One of our writers recently reached out to me and asked that I post this article on their behalf. While powerfully written and relevant, the piece is also incredibly personal and potentially painful to those the author loves. This is what makes sharing the article all the more important; all voices need to be heard. Just as this author has bravely given a voice to the silent, I am proud to share this piece for them.

It is articles like this that remind me of why I decided to write for Odyssey, and why I continue my work for the Emory Community. I hope this article resonates with you all just as it has with me.


I grew up watching my dad beat my mom. There is no question that angers me more and digs more deep than “why didn’t she just leave?” when discussing survivors of domestic violence. It’s understandable that people ask. I used to and felt some resentment about it. But the question “why didn’t she just leave” is something that has given me a lot to think about.

Women in situations of domestic violence can never “just leave.” It’s not that simple. A woman is more at risk of being murdered by when she leaves an abusive relationship than at any other time, and it’s not like some women don’t try.

In my case, I used to wish my mom just left and that my parents would have just separated. I wished that the one time we called the police, he would just go to jail and that would be that. I live my life now trying to be everything he wasn’t, trying to avoid the same modes of aggression and violence that he once was responsible for. I make mistakes. I know that. I just never, ever want to make his mistakes.

But then I realized life doesn’t work that way, and that my mom could have been killed if she left. A survivor of domestic violence is 70 times more likely to be murdered after leaving a relationship. If she took me and my siblings and left, I know my dad would have been angry beyond bounds, and just imagining what he would have done hurts. And I think she knew that. I never was thankful for the fact that although my mom was beaten, bruised, and abused verbally and emotionally, I at least had her around and she was alive. An imperfect and brutal situation was better than none at all.

We moved houses 10 times when I was a kid. The last thing she wanted was for us to move again, because she saw how hurt we were every time we had to clean the slate, move to a new school and make new friends. I see that now, and eventually I see how she handled the tough situation she was in with an incredible amount of grace. She worked the night shift at work so they wouldn’t be together. She slept in a different room, sometimes ours, when things were especially bad.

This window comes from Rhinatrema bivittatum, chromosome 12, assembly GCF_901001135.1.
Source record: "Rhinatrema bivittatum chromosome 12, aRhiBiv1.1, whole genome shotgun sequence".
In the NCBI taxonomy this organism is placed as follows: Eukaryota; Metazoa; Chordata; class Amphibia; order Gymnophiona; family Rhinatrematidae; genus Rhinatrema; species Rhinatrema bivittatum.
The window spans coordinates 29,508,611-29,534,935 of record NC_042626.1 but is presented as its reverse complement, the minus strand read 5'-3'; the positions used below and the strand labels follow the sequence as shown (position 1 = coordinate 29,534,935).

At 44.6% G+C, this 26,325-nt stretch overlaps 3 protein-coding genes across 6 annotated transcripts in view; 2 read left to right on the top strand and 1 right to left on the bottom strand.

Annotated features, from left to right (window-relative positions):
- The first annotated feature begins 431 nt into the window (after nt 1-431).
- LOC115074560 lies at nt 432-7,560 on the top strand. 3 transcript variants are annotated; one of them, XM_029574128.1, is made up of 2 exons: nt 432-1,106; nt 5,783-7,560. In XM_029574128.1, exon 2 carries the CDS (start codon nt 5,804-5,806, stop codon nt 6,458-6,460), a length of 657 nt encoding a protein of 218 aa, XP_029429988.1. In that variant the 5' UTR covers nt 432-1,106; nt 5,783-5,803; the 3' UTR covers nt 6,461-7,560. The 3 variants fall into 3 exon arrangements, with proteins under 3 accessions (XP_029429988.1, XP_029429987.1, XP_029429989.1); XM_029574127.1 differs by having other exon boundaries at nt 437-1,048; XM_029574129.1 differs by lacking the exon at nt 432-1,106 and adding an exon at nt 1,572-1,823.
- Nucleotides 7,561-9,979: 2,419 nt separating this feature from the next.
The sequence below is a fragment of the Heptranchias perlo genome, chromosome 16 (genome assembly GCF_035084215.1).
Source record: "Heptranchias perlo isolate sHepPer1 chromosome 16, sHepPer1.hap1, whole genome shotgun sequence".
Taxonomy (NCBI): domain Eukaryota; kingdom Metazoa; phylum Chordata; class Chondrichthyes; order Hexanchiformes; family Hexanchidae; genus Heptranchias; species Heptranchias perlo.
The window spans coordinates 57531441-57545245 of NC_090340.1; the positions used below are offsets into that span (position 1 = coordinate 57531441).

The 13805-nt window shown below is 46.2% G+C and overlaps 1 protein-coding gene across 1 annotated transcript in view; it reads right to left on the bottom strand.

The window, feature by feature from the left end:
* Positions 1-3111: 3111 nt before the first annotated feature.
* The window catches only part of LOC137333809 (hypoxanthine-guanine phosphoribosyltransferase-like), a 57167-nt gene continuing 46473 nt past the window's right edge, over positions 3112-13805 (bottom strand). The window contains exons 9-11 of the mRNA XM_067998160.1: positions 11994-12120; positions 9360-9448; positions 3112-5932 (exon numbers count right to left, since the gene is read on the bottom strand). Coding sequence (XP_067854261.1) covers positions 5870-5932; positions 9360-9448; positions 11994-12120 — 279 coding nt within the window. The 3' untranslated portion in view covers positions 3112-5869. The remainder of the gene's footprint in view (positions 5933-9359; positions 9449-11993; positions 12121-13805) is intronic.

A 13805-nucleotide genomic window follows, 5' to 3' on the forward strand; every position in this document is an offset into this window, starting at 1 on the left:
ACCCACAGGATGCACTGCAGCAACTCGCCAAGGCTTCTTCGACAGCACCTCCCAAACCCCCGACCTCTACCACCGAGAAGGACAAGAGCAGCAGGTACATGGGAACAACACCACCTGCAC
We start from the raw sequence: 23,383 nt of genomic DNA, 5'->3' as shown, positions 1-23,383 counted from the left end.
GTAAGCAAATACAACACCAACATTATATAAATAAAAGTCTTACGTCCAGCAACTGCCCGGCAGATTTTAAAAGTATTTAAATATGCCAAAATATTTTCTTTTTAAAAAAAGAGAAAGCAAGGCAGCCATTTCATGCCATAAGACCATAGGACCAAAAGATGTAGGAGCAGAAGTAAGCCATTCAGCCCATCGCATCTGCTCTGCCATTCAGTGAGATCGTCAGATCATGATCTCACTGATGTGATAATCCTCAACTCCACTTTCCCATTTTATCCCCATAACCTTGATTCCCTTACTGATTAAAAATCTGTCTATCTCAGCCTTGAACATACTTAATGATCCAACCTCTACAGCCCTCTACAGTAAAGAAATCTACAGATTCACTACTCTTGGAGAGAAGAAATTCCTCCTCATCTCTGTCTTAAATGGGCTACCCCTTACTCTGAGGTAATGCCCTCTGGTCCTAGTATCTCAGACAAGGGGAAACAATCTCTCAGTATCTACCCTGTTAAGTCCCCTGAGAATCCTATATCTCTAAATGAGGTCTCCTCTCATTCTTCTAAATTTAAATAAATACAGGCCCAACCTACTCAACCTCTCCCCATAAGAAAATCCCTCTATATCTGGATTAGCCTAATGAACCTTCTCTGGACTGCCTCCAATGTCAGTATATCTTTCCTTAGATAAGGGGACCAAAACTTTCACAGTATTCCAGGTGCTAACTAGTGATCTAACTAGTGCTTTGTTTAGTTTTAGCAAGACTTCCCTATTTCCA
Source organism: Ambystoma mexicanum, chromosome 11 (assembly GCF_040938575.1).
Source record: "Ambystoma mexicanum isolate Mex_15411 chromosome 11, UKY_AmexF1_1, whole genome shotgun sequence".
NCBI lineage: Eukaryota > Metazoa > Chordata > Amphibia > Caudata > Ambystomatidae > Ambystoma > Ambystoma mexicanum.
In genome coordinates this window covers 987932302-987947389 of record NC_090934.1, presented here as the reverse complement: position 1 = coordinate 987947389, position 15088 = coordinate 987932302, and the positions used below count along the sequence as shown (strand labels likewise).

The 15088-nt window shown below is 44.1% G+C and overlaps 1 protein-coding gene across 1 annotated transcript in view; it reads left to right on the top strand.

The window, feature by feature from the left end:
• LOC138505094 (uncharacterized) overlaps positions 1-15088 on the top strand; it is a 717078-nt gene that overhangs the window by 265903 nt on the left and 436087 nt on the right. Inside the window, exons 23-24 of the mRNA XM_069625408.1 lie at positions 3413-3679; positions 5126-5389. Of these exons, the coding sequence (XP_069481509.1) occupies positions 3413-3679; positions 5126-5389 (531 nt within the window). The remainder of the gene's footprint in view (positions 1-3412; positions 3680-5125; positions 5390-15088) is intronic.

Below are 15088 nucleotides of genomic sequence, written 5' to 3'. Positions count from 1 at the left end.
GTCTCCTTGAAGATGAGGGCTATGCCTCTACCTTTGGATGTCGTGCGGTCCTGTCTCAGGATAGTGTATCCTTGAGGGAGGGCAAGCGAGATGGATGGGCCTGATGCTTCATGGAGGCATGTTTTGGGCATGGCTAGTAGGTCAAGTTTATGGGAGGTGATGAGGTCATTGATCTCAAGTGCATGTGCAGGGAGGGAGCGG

It hurts when I see happy families eat dinner together, every night of the week. On one level, I wish I had that. On another, I’m glad we didn’t, because I don’t know what would have happened.

She didn’t leave after all those years because she was tough, strong, and fierce. She didn’t leave because despite his cruelty, she still loved him and always gave him the benefit of the doubt, no matter what he did. Despite the monster he was, he was still our father, and a decent one at that, who, despite his flaws, kept food on the table and a roof above our heads. And because she was so fierce, she would never say she was abused, and never use that word to describe the situation, and above all, never admit that sometimes, she was powerless. It’s on me to respect that wish, because that was the way she coped with and handled things.

I just wish she knew that my siblings and I weren’t as fierce, that what happened in that house would mess us up for life. I wish she knew that everything happened had an effect. But I make sure, every time I see her, that she knows that because of her guiding force, now I’m fierce. She doesn’t want me to talk about it to other people, but I can’t just keep a band-aid over it. The healing path of Jesus Christ demands that I make my peace over it.

I wish she knew that the one time we called the police, we thought he was going to kill her, or else we wouldn’t have called 911. But she didn’t leave for us. At the end of the day, it was always for us. We are thoughtful beyond bounds because of her example. We learned what it truly was to persevere through adversity, and as a part of that, I want to put her story, and our story out there.

‘I was able to end my own crazy love story by breaking the silence. I'm still breaking the silence today,” Leslie Morgan Steiner, a survivor of domestic violence said. “It's my way of helping other victims, and it's my final request of you. Talk about what you heard here. Abuse thrives only in silence.’